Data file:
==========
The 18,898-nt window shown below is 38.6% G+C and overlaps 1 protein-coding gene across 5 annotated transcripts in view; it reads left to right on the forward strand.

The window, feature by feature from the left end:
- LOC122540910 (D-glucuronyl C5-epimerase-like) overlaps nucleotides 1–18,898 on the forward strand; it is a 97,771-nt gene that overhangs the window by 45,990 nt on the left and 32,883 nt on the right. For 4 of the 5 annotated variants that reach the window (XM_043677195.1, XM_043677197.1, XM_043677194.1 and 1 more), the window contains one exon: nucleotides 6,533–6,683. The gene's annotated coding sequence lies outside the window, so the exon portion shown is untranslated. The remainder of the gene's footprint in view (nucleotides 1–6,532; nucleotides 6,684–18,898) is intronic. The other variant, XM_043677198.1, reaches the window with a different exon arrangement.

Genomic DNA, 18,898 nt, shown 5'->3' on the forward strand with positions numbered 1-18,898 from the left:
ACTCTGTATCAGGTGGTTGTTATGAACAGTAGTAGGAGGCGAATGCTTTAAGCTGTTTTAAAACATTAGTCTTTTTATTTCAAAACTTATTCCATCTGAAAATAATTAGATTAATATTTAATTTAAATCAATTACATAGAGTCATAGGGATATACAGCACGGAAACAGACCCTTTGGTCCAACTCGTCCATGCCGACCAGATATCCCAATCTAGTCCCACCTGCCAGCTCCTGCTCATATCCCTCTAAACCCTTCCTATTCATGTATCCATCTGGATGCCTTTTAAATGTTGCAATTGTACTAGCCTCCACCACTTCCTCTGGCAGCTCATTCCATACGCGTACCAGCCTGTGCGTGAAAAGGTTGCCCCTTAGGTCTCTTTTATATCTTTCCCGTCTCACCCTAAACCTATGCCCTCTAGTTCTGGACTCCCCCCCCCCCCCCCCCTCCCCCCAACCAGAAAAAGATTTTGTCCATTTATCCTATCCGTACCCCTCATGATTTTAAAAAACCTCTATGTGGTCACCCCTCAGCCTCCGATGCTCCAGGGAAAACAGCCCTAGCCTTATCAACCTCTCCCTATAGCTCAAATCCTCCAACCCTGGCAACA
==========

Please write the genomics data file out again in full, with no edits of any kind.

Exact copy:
The 18,898-nt window shown below is 38.6% G+C and overlaps 1 protein-coding gene across 5 annotated transcripts in view; it reads left to right on the forward strand.

The window, feature by feature from the left end:
- LOC122540910 (D-glucuronyl C5-epimerase-like) overlaps nucleotides 1–18,898 on the forward strand; it is a 97,771-nt gene that overhangs the window by 45,990 nt on the left and 32,883 nt on the right. For 4 of the 5 annotated variants that reach the window (XM_043677195.1, XM_043677197.1, XM_043677194.1 and 1 more), the window contains one exon: nucleotides 6,533–6,683. The gene's annotated coding sequence lies outside the window, so the exon portion shown is untranslated. The remainder of the gene's footprint in view (nucleotides 1–6,532; nucleotides 6,684–18,898) is intronic. The other variant, XM_043677198.1, reaches the window with a different exon arrangement.

Genomic DNA, 18,898 nt, shown 5'->3' on the forward strand with positions numbered 1-18,898 from the left:
ACTCTGTATCAGGTGGTTGTTATGAACAGTAGTAGGAGGCGAATGCTTTAAGCTGTTTTAAAACATTAGTCTTTTTATTTCAAAACTTATTCCATCTGAAAATAATTAGATTAATATTTAATTTAAATCAATTACATAGAGTCATAGGGATATACAGCACGGAAACAGACCCTTTGGTCCAACTCGTCCATGCCGACCAGATATCCCAATCTAGTCCCACCTGCCAGCTCCTGCTCATATCCCTCTAAACCCTTCCTATTCATGTATCCATCTGGATGCCTTTTAAATGTTGCAATTGTACTAGCCTCCACCACTTCCTCTGGCAGCTCATTCCATACGCGTACCAGCCTGTGCGTGAAAAGGTTGCCCCTTAGGTCTCTTTTATATCTTTCCCGTCTCACCCTAAACCTATGCCCTCTAGTTCTGGACTCCCCCCCCCCCCCCCCCTCCCCCCAACCAGAAAAAGATTTTGTCCATTTATCCTATCCGTACCCCTCATGATTTTAAAAAACCTCTATGTGGTCACCCCTCAGCCTCCGATGCTCCAGGGAAAACAGCCCTAGCCTTATCAACCTCTCCCTATAGCTCAAATCCTCCAACCCTGGCAACA